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late 14c., "lamentation, grief," from Old French complainte (12c.) "complaint, lament," noun use of fem. past participle of complaindre (see complain). Meaning "bodily ailment" is from 1705 (often in U.S. colloquial use generalized as complaints).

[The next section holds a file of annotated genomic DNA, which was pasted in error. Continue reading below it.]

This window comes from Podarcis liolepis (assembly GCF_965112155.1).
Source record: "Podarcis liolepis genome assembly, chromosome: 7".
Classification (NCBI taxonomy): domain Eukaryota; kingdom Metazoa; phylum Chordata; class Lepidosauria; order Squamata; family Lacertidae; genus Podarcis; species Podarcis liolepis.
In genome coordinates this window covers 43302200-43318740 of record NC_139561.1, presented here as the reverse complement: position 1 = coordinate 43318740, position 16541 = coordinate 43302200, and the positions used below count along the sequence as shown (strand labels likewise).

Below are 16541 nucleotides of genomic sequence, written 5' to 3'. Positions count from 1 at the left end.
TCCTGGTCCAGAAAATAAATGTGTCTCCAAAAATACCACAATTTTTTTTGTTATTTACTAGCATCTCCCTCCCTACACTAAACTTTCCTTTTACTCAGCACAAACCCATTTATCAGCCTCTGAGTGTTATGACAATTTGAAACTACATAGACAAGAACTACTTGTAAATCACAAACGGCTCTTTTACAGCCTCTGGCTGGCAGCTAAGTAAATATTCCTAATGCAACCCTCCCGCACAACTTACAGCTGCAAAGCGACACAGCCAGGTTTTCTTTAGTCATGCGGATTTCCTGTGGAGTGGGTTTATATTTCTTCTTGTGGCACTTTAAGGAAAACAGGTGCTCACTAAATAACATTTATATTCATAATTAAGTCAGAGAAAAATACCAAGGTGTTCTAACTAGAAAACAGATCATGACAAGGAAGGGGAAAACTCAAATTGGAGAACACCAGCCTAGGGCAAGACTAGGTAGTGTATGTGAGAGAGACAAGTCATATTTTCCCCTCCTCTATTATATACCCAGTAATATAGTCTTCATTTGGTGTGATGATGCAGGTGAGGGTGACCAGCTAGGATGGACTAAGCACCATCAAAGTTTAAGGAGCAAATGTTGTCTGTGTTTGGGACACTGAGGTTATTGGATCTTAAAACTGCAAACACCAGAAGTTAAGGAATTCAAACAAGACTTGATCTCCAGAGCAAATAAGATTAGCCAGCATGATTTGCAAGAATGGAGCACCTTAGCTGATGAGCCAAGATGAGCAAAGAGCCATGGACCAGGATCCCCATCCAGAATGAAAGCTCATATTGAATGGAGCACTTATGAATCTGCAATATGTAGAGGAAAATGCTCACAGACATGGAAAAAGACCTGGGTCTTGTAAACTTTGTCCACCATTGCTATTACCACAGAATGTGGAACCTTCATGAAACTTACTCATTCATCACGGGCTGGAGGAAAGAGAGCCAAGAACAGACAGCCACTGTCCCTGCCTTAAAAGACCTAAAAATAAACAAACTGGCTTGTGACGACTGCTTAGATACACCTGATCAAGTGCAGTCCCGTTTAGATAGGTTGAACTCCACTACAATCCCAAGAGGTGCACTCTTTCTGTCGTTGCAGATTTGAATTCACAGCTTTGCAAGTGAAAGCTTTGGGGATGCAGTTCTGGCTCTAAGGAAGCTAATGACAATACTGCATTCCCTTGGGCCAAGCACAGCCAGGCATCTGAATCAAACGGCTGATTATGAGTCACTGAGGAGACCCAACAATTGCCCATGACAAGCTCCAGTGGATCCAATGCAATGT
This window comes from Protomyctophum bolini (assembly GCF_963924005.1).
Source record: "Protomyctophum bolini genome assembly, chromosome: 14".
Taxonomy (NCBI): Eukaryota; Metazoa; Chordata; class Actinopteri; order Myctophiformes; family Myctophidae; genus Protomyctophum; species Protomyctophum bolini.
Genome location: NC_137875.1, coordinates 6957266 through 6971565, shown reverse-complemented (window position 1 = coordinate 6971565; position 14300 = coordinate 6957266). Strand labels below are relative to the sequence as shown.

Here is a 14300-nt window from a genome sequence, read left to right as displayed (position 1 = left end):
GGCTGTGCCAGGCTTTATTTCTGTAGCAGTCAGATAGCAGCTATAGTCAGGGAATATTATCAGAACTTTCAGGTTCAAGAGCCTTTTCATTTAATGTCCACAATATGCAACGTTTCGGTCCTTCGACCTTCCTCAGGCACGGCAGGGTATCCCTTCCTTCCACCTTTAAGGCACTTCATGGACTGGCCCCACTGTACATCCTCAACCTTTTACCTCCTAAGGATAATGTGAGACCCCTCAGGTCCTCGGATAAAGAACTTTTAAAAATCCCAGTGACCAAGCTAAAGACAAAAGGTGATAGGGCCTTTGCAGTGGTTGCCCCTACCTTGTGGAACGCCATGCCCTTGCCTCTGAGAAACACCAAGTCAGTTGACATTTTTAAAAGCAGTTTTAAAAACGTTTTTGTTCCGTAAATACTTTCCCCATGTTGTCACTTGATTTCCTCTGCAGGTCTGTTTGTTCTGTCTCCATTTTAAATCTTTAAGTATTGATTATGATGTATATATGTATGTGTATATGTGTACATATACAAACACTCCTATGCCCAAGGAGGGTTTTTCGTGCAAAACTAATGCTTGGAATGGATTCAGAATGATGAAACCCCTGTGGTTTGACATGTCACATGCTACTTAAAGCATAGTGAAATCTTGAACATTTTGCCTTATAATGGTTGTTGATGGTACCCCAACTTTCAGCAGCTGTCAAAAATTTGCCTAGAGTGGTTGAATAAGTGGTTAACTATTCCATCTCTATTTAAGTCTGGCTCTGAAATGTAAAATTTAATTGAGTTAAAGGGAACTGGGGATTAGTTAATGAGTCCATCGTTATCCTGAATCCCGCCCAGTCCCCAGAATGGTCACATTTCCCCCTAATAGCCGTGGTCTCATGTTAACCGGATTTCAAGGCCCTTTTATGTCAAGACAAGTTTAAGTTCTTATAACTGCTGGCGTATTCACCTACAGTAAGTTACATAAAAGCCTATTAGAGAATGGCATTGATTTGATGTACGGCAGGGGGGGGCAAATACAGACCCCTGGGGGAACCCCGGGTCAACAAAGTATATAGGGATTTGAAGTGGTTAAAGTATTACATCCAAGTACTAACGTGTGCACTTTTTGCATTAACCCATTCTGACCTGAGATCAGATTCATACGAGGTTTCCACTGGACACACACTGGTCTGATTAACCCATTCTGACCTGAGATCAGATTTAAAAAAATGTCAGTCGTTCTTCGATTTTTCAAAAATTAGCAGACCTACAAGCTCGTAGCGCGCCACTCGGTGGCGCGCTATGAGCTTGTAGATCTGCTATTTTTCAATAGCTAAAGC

in law, the plaintiff's initial pleading, corresponding to the libel in admiralty, the bill in equity, and the claim in civil law. The complaint, called in common law a declaration, consists of a title, a statement showing venue or jurisdiction, one or more counts containing a brief formal exposition of facts giving rise to the claim asserted, and a demand for relief. Thus, it informs the defendant of the plaintiff's claim and initiates the pretrial process of narrowing the case to one or more sharply defined issues of law or fact. In common law and under early procedural codes, the task of defining the issues was performed solely by the pleadings, but modern procedural systems have added pretrial conferences and deposition and discovery procedures for this purpose.